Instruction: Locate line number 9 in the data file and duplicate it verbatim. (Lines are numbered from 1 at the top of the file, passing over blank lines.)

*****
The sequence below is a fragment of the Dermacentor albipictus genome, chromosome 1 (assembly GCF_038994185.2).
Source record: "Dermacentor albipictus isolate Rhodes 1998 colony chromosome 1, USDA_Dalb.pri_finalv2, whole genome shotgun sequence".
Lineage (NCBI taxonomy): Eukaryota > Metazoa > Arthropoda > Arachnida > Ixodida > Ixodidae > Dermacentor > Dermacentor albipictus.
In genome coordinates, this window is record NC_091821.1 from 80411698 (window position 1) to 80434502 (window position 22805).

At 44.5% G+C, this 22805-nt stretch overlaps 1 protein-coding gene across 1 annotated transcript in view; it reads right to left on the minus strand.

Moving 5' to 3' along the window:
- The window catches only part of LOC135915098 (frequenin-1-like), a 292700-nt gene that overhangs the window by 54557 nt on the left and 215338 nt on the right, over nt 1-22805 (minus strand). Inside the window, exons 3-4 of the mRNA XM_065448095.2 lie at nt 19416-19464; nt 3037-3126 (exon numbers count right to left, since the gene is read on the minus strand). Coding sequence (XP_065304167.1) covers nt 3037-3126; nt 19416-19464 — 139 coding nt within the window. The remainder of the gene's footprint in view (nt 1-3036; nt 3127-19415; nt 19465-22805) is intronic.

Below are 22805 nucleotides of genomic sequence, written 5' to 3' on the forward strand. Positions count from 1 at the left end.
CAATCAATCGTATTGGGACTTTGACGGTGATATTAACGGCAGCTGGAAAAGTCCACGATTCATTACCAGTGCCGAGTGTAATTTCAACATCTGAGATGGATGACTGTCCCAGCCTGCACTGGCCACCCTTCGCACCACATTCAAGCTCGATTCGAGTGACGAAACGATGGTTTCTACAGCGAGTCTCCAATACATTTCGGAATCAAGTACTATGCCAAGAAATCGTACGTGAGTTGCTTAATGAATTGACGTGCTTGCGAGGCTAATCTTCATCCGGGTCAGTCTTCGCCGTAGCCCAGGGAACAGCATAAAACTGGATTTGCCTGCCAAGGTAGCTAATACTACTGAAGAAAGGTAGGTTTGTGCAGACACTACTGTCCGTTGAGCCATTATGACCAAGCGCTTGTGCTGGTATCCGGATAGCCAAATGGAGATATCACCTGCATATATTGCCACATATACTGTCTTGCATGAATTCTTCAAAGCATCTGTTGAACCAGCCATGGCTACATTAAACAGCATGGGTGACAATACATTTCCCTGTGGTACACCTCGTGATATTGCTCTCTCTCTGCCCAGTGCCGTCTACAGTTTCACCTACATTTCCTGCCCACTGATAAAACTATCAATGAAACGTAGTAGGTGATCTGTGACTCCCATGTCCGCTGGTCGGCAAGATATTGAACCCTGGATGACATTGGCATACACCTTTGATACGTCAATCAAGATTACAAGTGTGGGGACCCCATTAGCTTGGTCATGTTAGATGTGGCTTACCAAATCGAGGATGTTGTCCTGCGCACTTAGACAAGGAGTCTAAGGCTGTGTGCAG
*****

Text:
CAATCAATCGTATTGGGACTTTGACGGTGATATTAACGGCAGCTGGAAAAGTCCACGATTCATTACCAGTGCCGAGTGTAATTTCAACATCTGAGATGGATGACTGTCCCAGCCTGCACTGGCCACCCTTCGCACCACATTCAAGCTCGATTCGAGTGACGAAACGATGGTTTCTACAGCGAGTCTCCAATACATTTCGGAATCAAGTACTATGCCAAGAAATCGTACGTGAGTTGCTTAATGAATTGACGTGCTTGCGAGGCTAATCTTCATCCGGGTCAGTCTTCGCCGTAGCCCAGGGAACAGCATAAAACTGGATTTGCCTGCCAAGGTAGCTAATACTACTGAAGAAAGGTAGGTTTGTGCAGACACTACTGTCCGTTGAGCCATTATGACCAAGCGCTTGTGCTGGTATCCGGATAGCCAAATGGAGATATCACCTGCATATATTGCCACATATACTGTCTTGCATGAATTCTTCAAAGCATCTGTTGAACCAGCCATGGCTACATTAAACAGCATGGGTGACAATACATTTCCCTGTGGTACACCTCGTGATATTGCTCTCTCTCTGCCCAGTGCCGTCTACAGTTTCACCTACATTTCCTGCCCACTGATAAAACTATCAATGAAACGTAGTAGGTGATCTGTGACTCCCATGTCCGCTGGTCGGCAAGATATTGAACCCTGGATGACATTGGCATACACCTTTGATACGTCAATCAAGATTACAAGTGTGGGGACCCCATTAGCTTGGTCATGTTAGATGTGGCTTACCAAATCGAGGATGTTGTCCTGCGCACTTAGACAAGGAGTCTAAGGCTGTGTGCAG